Matthew 21:23-23; Philippians 5:2-11
Religion is a rope that consists of three strands. Those strands are the spiritual, the institutional, and the moral. The spiritual strand includes the things like prayers, worship, rites and rituals that people associate with the divine, called by whatever name. The institutional strand encompasses all the structures, buildings, systems, hierarchies, rules and regulations, that maintain, regulate, and control the activities of the religion. The third component of the rope is morality: setting boundaries, mediating relationships among people, and differentiating between right and wrong behavior.
A perennial problem is that, no matter what the religion, folks tend to confuse these things. For example, those invested in the institution frequently equate loyalty to the institution with moral uprightness, with the result that those who are detached from institutional religion are seen as flawed, bad, wicked, or even evil. And sometimes those who have a moral passion for justice, for example, look down on those who withdraw to pray, imagining that they are less than they ought to be because instead of slogging it out for rights and liberties for the masses, they are busy going to masses, saying their prayers, and generally not very much helping to right the wrongs of the world. Likewise, those who think that religion is fundamentally personal and is about doing whatever one finds personally rewarding are quick to miss the very powerful force for social change that sometimes religious institutions can effect, change that can be quite difficult to make if one is disconnected from an organized, focused religious community.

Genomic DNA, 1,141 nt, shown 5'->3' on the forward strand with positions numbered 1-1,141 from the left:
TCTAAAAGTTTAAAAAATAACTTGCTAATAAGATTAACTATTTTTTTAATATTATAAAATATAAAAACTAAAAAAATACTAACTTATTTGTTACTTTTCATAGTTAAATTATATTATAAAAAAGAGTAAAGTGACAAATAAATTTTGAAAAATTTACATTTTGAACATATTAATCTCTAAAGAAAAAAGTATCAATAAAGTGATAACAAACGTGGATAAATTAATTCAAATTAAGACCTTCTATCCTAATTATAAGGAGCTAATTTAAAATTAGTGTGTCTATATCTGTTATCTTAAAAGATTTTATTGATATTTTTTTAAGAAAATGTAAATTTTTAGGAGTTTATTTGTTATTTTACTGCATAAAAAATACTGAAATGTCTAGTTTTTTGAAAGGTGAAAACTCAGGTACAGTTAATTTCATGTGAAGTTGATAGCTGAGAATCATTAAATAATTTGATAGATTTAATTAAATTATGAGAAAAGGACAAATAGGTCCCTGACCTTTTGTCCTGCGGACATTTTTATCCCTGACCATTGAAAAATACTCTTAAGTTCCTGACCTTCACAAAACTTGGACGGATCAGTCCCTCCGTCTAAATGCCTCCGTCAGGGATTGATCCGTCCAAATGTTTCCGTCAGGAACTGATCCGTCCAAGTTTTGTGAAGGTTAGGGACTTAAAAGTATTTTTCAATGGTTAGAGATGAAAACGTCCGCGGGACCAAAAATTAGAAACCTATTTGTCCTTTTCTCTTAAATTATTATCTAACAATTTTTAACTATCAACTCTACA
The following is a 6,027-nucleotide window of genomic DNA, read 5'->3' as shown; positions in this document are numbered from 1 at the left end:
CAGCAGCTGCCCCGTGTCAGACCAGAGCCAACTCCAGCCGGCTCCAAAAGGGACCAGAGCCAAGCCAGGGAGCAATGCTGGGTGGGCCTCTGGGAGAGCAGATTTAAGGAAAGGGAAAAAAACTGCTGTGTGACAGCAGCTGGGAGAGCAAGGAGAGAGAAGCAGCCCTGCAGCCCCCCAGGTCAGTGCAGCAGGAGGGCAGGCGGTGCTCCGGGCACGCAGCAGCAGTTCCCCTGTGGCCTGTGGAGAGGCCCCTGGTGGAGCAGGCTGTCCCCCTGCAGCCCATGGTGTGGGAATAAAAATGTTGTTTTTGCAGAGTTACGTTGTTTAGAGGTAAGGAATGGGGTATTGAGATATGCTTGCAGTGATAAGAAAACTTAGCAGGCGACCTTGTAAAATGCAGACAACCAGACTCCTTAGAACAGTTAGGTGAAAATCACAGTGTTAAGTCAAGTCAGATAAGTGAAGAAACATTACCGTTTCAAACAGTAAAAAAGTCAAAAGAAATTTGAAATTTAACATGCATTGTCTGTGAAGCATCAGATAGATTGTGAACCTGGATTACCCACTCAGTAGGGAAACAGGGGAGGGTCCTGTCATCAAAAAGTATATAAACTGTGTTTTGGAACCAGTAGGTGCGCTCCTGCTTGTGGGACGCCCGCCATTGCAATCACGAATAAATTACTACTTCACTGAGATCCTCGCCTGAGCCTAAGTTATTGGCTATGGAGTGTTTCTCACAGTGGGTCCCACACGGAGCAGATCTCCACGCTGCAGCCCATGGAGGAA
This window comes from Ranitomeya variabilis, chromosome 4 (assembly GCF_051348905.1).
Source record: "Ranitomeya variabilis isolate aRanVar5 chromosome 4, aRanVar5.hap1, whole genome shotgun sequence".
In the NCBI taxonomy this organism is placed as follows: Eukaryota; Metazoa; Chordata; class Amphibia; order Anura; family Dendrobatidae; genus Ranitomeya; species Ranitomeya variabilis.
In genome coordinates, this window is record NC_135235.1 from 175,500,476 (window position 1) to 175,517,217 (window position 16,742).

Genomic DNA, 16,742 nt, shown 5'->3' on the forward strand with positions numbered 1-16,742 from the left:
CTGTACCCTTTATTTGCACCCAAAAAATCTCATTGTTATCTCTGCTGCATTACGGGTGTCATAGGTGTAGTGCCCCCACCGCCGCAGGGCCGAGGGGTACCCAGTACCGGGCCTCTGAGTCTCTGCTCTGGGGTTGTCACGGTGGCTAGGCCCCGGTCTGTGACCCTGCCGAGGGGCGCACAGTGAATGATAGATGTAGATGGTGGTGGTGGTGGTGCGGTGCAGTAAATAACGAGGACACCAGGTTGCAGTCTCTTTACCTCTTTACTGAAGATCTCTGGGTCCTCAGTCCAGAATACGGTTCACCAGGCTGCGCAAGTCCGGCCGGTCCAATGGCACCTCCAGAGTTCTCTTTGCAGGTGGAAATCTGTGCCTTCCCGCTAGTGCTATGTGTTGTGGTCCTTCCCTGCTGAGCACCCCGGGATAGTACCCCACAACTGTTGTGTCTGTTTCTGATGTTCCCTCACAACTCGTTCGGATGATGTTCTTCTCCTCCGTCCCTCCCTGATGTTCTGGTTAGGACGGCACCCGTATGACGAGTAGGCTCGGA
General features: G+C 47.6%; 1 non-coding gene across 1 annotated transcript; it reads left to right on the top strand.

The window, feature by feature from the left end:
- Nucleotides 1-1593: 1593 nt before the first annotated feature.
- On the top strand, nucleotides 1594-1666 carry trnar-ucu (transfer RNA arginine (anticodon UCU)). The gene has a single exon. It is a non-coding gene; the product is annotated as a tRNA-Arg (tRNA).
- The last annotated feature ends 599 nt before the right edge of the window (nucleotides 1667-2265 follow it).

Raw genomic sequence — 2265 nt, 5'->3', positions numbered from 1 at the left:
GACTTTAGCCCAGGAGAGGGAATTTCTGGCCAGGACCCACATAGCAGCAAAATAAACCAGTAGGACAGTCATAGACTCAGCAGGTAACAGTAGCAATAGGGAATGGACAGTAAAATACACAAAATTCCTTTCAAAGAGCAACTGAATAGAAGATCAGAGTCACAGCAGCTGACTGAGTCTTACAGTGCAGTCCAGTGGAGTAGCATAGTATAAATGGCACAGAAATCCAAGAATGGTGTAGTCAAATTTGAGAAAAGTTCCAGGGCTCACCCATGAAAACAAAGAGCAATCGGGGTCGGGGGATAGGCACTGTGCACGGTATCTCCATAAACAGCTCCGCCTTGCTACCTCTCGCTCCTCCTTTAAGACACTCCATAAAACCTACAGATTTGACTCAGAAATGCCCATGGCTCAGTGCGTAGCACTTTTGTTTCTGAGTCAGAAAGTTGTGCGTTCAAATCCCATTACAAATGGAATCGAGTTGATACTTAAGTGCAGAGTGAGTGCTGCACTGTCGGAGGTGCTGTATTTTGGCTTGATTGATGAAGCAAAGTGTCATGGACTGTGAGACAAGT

Jesus ran into a good bit of this tendency to confuse one strand of religion with another. He appeared overturning apple carts all over the place, calling accepted behavioral standards and institutional practices into question. That did not go down very well with the religious establishment of his time any more than it would today. When he began to suggest that those who were outside the religious community, labeled immoral by the religious authorities, were actually more responsive to God than were the religious authorities themselves, he was inviting trouble—and he got into plenty of it. Today’s gospel lesson is a vignette from that conflict that very much defined Jesus’ ministry. “Who gave you the right….?” “By what or whose authority are you doing these things?” These are questions that come straight out of the heart of the institutional regulation dimension of religion. There is a good bit of evidence that Jesus was not unsympathetic to institutional religion in general—after all he was a rabbi teaching in the temple in this very story. But what seems to have driven him nuts, so to say, was that the institutional crowd had gotten morality all backwards. Hence his little parable about the two sons. One refused at first to do the will of his father and later changed his mind and complied. The second agreed to do what was asked and then reneged on his commitment. “Truly I tell you, the tax collectors and prostitutes are going into the kingdom of God ahead of you.” If you had to throw an insult into the teeth of the religious establishment, that would be the line you would use.